2200 Bed time. Tomorrow it's just wash, rinse and repeat. There are no days off in Iraq. Tuesday is just like Sunday. You mark the passage of time by events. Wednesdays and Sundays are easy because those are poker nights. Some people choose to live holiday to holiday. I've come up with a few other ways to mark the days.

13 more haircuts (I get mine cut every 2 weeks) or
26 more weapon inspections or
51 more poker games or
179 more days or
4322 more hours or
258,385 more minutes

That's about it. It's not a bad life. It would be even better if it weren't for those pesky bad guys.

Sunday, September 23, 2007


Editors Note: I'm still having internet issues, so I'm emailing my posts to "The Wife," and she's putting them up. This is the second of 3 installments about my "Typical Day in Iraq." As soon as you are done, head on over to The Wife's new blog If you know anyone who's been deployed, you know it's always tougher on those left at home, but she handles it with courage and candor. If you like what I'm doing here, you'll love it over there. Just remember, if you like her blog better than mine, keep it to yourself. - DrC

Continuing on my "typical day in Iraq" theme, I am now headed to work.

0645 I leave the chow hall and start the trek to the hospital. I live and eat on one camp, but I work on a different camp. Both camps (and many others) are contained within the larger Victory Base Complex you may have heard about recently on the news. Now comes the saluting. I am a Lieutenant Colonel, and I outrank just about everyone here, so everyone I walk past has to salute me. It's pretty cool, but to be honest it can get a little old. Still, I remember saluting everyone in sight when I was a Private First Class, so this is a nice turn around.

0700 I arrive at Camp Cropper and show my special ID to the gate guard. This takes me right past the "Do Not Enter – Deadly Force Authorized" sign. I usually check twice before I leave to make sure I have the proper ID.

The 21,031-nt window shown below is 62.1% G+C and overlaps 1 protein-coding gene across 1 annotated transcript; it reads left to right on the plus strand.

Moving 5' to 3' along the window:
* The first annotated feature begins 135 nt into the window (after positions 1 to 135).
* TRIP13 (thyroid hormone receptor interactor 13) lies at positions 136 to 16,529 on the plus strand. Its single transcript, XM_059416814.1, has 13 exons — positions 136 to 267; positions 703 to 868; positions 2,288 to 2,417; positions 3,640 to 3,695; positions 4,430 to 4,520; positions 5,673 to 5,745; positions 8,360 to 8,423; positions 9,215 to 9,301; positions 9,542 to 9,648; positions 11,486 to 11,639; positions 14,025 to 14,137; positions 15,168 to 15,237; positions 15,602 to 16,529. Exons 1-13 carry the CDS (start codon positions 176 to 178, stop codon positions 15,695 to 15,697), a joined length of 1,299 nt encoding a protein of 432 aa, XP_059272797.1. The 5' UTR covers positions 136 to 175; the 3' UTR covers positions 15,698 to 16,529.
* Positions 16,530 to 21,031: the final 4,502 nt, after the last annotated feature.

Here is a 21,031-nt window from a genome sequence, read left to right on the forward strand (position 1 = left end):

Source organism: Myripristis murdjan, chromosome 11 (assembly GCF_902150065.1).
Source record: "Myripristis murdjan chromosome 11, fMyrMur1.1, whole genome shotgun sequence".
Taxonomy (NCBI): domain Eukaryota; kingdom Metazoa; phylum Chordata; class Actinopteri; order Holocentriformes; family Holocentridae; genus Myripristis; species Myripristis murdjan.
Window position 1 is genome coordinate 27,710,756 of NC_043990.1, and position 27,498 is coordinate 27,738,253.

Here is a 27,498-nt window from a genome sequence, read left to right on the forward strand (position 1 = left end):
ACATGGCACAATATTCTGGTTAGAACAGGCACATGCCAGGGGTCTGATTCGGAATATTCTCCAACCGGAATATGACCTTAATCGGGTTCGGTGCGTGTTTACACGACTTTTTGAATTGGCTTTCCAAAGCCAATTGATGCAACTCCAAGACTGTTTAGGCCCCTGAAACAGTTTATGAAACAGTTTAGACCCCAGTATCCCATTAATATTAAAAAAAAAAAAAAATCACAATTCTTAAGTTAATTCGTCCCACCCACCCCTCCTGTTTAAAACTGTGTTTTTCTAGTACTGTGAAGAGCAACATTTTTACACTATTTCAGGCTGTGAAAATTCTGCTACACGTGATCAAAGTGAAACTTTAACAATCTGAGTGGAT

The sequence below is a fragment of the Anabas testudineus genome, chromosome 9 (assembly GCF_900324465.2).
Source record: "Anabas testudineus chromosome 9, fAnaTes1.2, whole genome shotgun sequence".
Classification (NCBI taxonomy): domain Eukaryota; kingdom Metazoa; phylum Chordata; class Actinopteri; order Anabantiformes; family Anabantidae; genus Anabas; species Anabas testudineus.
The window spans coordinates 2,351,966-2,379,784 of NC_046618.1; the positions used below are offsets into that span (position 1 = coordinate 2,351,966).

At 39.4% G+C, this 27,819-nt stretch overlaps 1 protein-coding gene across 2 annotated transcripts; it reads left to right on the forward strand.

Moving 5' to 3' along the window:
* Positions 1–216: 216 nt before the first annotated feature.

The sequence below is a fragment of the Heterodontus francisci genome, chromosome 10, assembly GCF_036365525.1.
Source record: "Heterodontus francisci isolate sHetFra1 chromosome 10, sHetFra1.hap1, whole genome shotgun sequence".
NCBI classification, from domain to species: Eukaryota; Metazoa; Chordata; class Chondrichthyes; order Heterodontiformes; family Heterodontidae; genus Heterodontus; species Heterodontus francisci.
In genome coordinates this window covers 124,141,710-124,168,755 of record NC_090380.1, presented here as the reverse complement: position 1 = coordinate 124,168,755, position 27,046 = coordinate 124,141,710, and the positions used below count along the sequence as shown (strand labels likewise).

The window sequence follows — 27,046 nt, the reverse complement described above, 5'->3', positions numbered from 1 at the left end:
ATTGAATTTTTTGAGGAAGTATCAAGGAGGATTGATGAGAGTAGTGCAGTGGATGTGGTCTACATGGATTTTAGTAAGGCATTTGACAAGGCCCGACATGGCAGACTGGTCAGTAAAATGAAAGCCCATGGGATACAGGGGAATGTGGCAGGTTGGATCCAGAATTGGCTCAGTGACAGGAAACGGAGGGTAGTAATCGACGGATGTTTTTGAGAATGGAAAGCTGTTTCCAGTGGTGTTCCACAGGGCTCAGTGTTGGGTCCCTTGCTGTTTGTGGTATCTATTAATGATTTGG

0710 Finally, I'm at the hospital. My sand colored boots are now covered in actual sand, as is much of my lower uniform. It won't be until later that the sand has managed to find its way into my shirt, face, hat and hair. Ah yes, air conditioning!

0720 to 0800 – Now it's boring stuff. I catch up on emails, check in with the techs and get a report of radiology studies waiting to be read. Because of the miracles of the internet, I am the sole radiologist for 5 different facilities, 3 of which have radiology capability (the rest just send their patients over to us).

0800 to ? Now I'm ready to work. I read every study until the worklists are clean. It's usually between 100 and 150 exams. By contrast, I usually read 40 to 50 studies per day at Madigan back in Washington. The work is usually not as challenging (or time consuming) as back home, but it's important. Detainee health care may not sound glamorous, but patients are patients (regardless of their personal or political beliefs), and I'm here to help.

Somewhere in there, I go to the gym, and eat a little snack. In fact, I just got back from the gym, but I'm waiting to cool off before taking another combat shower here in the hospital.

Tomorrow: NIGHT LIFE!

Thursday, September 20, 2007

My Typical Day in Iraq

20 Sep 07

In response to loyal reader Sean (AKA Instant Tragedy), here is my typical day. Please excuse the military times. I can't help it.

0500 I wake up in my 20 person tent. The lights remain off until 0730, so I have to do everything in the dark. I sleep in PT clothes (Army t-shirt and shorts), and as I climb out of my sleeping bag, I slip on my shower shoes. I have a little flashlight near the bed that I use to find the towel and hygiene kit from my duffel bag and I trudge my way to the latrine.

0505 The latrine is about 150 yards away. I walk out of my tent and stumble over stones and sand. There are these huge concrete T-walls for force protection and they keep out much of the light from surrounding compounds, but the moon is often bright enough to light the way. I arrive at the portapotty and take care of business before going next door to the shower.

0510 There are 6 small shower stalls and six adjacent sinks (try saying that 5 times fast). I have my electric razor charged up, so I do a quick shave and brush my teeth before taking a "combat shower."

0520 Each soldier is allotted 15 gallons a day for personal hygiene, including flushing the toilets and taking showers. They way this works is we turn on the water and get wet. As soon as we are wet, we turn off the water and lather up. On again comes the water and we turn it off again as soon as all the soap is off.

0525 Band-Aid change. I got a smallpox vaccination before coming and it takes about 3 weeks to heal. At least the intense itching, which lasted about a week, has mostly subsided. I change the dressing and carefully discard it before washing my hands again. There is still a live virus on the band-aid and scab, so you have to be really careful.